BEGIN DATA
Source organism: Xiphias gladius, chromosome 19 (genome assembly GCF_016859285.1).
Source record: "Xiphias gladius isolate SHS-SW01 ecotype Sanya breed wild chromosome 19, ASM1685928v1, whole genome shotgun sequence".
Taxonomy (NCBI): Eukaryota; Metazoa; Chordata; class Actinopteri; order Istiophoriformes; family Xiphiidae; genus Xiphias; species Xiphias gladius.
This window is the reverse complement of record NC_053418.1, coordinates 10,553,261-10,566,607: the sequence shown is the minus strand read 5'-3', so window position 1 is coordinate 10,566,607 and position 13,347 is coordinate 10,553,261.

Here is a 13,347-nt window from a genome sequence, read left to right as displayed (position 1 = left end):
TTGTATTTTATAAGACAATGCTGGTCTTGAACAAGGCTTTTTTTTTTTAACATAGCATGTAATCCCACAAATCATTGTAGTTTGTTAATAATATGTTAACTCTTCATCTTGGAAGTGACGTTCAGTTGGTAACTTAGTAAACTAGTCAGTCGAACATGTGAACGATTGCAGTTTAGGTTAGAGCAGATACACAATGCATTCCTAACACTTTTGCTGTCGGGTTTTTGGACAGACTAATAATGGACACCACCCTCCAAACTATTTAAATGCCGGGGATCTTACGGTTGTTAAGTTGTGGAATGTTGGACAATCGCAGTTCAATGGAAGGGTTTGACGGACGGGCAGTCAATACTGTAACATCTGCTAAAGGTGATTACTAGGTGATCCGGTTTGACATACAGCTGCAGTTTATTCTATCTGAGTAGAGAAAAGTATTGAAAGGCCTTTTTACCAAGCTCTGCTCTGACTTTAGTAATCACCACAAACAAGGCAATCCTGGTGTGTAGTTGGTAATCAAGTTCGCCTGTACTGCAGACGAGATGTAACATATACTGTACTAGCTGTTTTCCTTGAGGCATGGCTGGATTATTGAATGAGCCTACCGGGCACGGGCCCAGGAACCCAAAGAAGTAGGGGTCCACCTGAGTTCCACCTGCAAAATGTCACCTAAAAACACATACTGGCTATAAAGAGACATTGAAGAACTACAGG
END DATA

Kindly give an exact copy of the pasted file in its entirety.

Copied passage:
Source organism: Xiphias gladius, chromosome 19 (genome assembly GCF_016859285.1).
Source record: "Xiphias gladius isolate SHS-SW01 ecotype Sanya breed wild chromosome 19, ASM1685928v1, whole genome shotgun sequence".
Taxonomy (NCBI): Eukaryota; Metazoa; Chordata; class Actinopteri; order Istiophoriformes; family Xiphiidae; genus Xiphias; species Xiphias gladius.
This window is the reverse complement of record NC_053418.1, coordinates 10,553,261-10,566,607: the sequence shown is the minus strand read 5'-3', so window position 1 is coordinate 10,566,607 and position 13,347 is coordinate 10,553,261.

Here is a 13,347-nt window from a genome sequence, read left to right as displayed (position 1 = left end):
TTGTATTTTATAAGACAATGCTGGTCTTGAACAAGGCTTTTTTTTTTTAACATAGCATGTAATCCCACAAATCATTGTAGTTTGTTAATAATATGTTAACTCTTCATCTTGGAAGTGACGTTCAGTTGGTAACTTAGTAAACTAGTCAGTCGAACATGTGAACGATTGCAGTTTAGGTTAGAGCAGATACACAATGCATTCCTAACACTTTTGCTGTCGGGTTTTTGGACAGACTAATAATGGACACCACCCTCCAAACTATTTAAATGCCGGGGATCTTACGGTTGTTAAGTTGTGGAATGTTGGACAATCGCAGTTCAATGGAAGGGTTTGACGGACGGGCAGTCAATACTGTAACATCTGCTAAAGGTGATTACTAGGTGATCCGGTTTGACATACAGCTGCAGTTTATTCTATCTGAGTAGAGAAAAGTATTGAAAGGCCTTTTTACCAAGCTCTGCTCTGACTTTAGTAATCACCACAAACAAGGCAATCCTGGTGTGTAGTTGGTAATCAAGTTCGCCTGTACTGCAGACGAGATGTAACATATACTGTACTAGCTGTTTTCCTTGAGGCATGGCTGGATTATTGAATGAGCCTACCGGGCACGGGCCCAGGAACCCAAAGAAGTAGGGGTCCACCTGAGTTCCACCTGCAAAATGTCACCTAAAAACACATACTGGCTATAAAGAGACATTGAAGAACTACAGG